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Do my dirtywork, Scapegoat!

January 20, 2005

Higher Officials Unlikely to Be Tried – LA Times

“This is the guy that it seems easiest for us to blame,” said Beth Hillman, a specialist on military justice at Rutgers University School of Law Camden, N.J., of the low-level reservist who was sentenced to 10 years in prison. “That doesn’t mean there aren’t other people who should pay a price for their role in making this possible.”

“I’ve seen no convincing evidence that higher-ups authorized the forms of abuse that made Abu Ghraib the story it is,” said Peter D. Feaver, a political scientist at Duke University..

But we haven’t seen the White House Torture Memo by Gonzales yet. (Shhh! That’s a secret.) We’re not going to just see “convincing evidence”, we’re gonna have to uncover it. I am telling you, THIS GRANER ANIMAL IS NOT THE TOP DOG IN TORTURE. But, I’m guessing the investigation is going to stop with him anyway. Oh well, we gave it the old ‘college try.’

“The military has various ways to punish people,” said Eugene R. Fidell, a Washington lawyer and expert on military justice. It may be different for a senior officer than for a junior one. “An admiral or general may be forced into retirement or lose a pay grade,” he said.

Retirement (cruel and unusual!) To these guys, retirement probably means a lucrative consulting job in the private sector.

The job of leadership (think CEOs) is to create a ‘culture’ in which their subordinates are most likely to act in a prescribed way in order to achieve the goals of the organization.

Culture Formally Defined
A pattern of shared basic assumptions that the group learned as it solved its problems of external adaptation and internal integration, that has worked well enough to be considered valid and, therefore, to be taught to new members as the correct way you perceive, think, and feel in relation to those problems.

Organizational Culture & Leadership – Edgar H Schein

Like CEO’s, Administration and Pentagon officials, create the culture their subordinates (starting with the admirals and generals) draw from and within which they act. This culture encourages the behavior they want, without necessarily the need to give very specific orders. In this case they have created a culture where “softening” of prisoners for interrogation is encouraged as a means of solving the organizational “problem” of extracting information; and torture has become the proven and valid method of achieving this goal.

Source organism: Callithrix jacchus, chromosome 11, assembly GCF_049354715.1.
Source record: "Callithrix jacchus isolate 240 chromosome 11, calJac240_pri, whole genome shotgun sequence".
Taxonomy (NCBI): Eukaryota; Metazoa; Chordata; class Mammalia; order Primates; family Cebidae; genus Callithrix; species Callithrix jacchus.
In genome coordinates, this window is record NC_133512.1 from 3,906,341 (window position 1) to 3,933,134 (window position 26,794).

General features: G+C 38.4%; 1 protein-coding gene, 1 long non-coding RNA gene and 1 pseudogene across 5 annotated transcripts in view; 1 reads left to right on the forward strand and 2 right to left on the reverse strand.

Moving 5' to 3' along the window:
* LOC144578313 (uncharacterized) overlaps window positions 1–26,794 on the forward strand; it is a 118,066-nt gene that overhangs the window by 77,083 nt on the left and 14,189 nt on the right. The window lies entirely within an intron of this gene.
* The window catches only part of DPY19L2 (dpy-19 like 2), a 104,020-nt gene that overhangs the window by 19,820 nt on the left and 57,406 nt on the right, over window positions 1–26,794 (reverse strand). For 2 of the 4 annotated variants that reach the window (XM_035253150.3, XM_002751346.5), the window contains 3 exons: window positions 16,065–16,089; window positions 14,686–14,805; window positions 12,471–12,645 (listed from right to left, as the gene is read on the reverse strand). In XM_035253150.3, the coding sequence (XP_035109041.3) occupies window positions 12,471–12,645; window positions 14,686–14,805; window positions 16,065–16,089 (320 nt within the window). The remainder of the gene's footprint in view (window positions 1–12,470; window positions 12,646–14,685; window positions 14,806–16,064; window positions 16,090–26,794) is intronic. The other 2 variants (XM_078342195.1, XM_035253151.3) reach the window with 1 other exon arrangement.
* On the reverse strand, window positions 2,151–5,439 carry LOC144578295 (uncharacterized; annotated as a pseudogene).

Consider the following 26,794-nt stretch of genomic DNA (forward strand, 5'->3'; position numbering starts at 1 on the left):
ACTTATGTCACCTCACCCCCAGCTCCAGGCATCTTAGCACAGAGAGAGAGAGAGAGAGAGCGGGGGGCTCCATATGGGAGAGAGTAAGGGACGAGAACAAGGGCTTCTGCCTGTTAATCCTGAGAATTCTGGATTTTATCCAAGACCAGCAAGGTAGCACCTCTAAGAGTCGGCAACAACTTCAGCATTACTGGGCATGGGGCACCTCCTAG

Which is not to say that there weren’t specific orders being given at some level by, perhaps, “military and civilian intelligence agents.”

By not going after the higher-ups in this case, the torture culture will survive. Only now with the caveat that: what that Graner fella did went too far; we’ll have to do something else to get the job done.

One Comment
  1. January 21, 2005 8:44 AM

    Is it brash to post a comment on my own post?

    Since yesterday I have thought some more about the way that the LA Times article, in quoting Mr. Fidell, (“An admiral or general may be..”) actually bounds the issue. The talk of admirals and generals precludes the administration and civilians in the pentagon from consideration in the assesment of responsibility in creating the torture culture (if not fully endorsing the use of torture.)

    I find this interesting in terms of studying how the media frames things, or at least how they allow things to be framed for them by the quotes they receive and use. Is it a lack of critical thinking on the reporter’s part, or the work of a clever editor whittling the story down into the desired shape? Or maybe it’s caution: they consider the need for further investigation of some shadowy “higher-ups” but limit their scope in order to let the investigation flow up through the chain of command in small increments. Rather than just pointing at those at the very top. (Although in looking at this issue, to me, it seems hard to ignore the so-called ‘torture memo’, and the alleged involvement of (Attourney General nominee) Gonzales with said memo). None of this gets a mention in the LA Times piece.

    [Of note to the memo: why are all the big redacted documents released as photocopies? It’s just aggravating to get a pdf file (see memo link) that can’t be electronically searched for particular text. Spoken like someone fully spoiled by technology. In this case you end up with 56 pages of dry reading. Only for the hardcore.]

    Anyway, back to the point about the framing of the news article. I myself was drawn in and had a temporary block in my brain. The first incarnation of my post mentioned only the admirals and generals (in kind response to the material in the article.) It was later that I realized that I hadn’t voiced my concerns that the investigation wouldn’t go ALL THE WAY to the top, and I added the bit about “Administration and Pentagon officials.”

    The concern here is that in reading the news in these times one cannot be complacent and consider only the explicit content of an item. It’s the news reader’s responsibility to put it in a broader context and make sense of it. The reader must not let their mind be shaped by what they read, but rather carefully read to piece togehter the real shape of things.

    Or maybe just give up and concentrate on the football play-offs.

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